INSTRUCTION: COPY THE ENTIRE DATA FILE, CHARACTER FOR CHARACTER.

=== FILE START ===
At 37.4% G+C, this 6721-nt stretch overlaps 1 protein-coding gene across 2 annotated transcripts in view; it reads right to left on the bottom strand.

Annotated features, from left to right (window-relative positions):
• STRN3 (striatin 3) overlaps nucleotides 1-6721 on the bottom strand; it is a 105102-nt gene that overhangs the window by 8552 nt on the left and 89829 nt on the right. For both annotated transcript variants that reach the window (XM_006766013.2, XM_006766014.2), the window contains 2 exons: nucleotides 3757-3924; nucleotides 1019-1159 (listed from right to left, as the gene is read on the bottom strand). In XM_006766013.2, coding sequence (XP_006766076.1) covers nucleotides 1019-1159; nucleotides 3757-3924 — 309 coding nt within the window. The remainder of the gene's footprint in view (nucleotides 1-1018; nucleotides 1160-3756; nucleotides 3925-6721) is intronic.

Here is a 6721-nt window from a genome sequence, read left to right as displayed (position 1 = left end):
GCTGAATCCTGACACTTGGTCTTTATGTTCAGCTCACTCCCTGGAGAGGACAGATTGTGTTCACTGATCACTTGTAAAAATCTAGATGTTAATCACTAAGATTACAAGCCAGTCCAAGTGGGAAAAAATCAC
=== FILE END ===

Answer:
At 37.4% G+C, this 6721-nt stretch overlaps 1 protein-coding gene across 2 annotated transcripts in view; it reads right to left on the bottom strand.

Annotated features, from left to right (window-relative positions):
• STRN3 (striatin 3) overlaps nucleotides 1-6721 on the bottom strand; it is a 105102-nt gene that overhangs the window by 8552 nt on the left and 89829 nt on the right. For both annotated transcript variants that reach the window (XM_006766013.2, XM_006766014.2), the window contains 2 exons: nucleotides 3757-3924; nucleotides 1019-1159 (listed from right to left, as the gene is read on the bottom strand). In XM_006766013.2, coding sequence (XP_006766076.1) covers nucleotides 1019-1159; nucleotides 3757-3924 — 309 coding nt within the window. The remainder of the gene's footprint in view (nucleotides 1-1018; nucleotides 1160-3756; nucleotides 3925-6721) is intronic.

Here is a 6721-nt window from a genome sequence, read left to right as displayed (position 1 = left end):
GCTGAATCCTGACACTTGGTCTTTATGTTCAGCTCACTCCCTGGAGAGGACAGATTGTGTTCACTGATCACTTGTAAAAATCTAGATGTTAATCACTAAGATTACAAGCCAGTCCAAGTGGGAAAAAATCAC